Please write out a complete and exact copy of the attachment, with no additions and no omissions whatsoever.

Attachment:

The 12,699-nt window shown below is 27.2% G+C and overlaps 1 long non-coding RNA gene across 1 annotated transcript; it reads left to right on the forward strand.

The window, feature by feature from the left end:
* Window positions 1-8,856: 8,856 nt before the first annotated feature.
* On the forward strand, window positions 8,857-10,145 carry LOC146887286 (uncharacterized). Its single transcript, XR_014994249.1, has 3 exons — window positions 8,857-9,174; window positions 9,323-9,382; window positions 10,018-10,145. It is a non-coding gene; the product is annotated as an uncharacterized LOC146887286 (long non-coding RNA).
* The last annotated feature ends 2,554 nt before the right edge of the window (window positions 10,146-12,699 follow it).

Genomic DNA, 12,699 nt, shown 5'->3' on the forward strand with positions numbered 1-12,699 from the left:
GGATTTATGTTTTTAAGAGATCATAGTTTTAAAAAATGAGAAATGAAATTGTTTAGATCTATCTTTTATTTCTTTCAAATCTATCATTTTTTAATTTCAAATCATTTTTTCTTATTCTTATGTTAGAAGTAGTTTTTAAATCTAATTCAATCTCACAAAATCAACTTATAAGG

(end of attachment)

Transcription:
The 12,699-nt window shown below is 27.2% G+C and overlaps 1 long non-coding RNA gene across 1 annotated transcript; it reads left to right on the forward strand.

The window, feature by feature from the left end:
* Window positions 1-8,856: 8,856 nt before the first annotated feature.
* On the forward strand, window positions 8,857-10,145 carry LOC146887286 (uncharacterized). Its single transcript, XR_014994249.1, has 3 exons — window positions 8,857-9,174; window positions 9,323-9,382; window positions 10,018-10,145. It is a non-coding gene; the product is annotated as an uncharacterized LOC146887286 (long non-coding RNA).
* The last annotated feature ends 2,554 nt before the right edge of the window (window positions 10,146-12,699 follow it).

Genomic DNA, 12,699 nt, shown 5'->3' on the forward strand with positions numbered 1-12,699 from the left:
GGATTTATGTTTTTAAGAGATCATAGTTTTAAAAAATGAGAAATGAAATTGTTTAGATCTATCTTTTATTTCTTTCAAATCTATCATTTTTTAATTTCAAATCATTTTTTCTTATTCTTATGTTAGAAGTAGTTTTTAAATCTAATTCAATCTCACAAAATCAACTTATAAGG